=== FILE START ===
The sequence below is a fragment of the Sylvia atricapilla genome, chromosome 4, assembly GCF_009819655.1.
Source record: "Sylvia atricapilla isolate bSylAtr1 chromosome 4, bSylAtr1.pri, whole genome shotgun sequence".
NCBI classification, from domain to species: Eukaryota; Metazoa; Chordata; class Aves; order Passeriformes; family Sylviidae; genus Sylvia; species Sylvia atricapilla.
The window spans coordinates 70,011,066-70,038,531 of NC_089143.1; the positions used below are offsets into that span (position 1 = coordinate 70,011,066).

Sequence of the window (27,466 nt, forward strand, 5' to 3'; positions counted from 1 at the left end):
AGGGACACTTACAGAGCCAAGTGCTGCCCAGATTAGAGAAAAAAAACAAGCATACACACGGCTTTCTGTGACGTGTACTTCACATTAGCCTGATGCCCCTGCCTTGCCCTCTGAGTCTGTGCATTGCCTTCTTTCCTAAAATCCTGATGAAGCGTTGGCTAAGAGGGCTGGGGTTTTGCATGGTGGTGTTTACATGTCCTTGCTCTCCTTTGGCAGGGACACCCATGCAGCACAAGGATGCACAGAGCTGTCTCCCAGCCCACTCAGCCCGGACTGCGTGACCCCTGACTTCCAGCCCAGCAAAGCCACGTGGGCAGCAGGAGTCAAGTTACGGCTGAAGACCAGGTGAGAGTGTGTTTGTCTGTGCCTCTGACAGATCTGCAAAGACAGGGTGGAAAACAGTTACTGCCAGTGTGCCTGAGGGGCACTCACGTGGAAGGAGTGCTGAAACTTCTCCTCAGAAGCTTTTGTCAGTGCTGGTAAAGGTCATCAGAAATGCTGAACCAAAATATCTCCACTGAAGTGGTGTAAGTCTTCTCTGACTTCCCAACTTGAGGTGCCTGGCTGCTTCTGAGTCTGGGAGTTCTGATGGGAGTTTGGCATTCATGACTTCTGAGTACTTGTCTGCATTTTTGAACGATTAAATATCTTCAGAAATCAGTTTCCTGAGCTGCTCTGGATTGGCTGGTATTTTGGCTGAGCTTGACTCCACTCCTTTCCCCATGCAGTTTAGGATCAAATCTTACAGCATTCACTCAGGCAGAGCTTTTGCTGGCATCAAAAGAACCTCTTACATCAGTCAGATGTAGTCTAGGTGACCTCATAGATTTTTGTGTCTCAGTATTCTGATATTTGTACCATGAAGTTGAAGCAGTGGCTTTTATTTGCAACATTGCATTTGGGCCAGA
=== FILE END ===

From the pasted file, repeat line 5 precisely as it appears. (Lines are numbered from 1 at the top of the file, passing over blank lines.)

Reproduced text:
Sequence of the window (27,466 nt, forward strand, 5' to 3'; positions counted from 1 at the left end):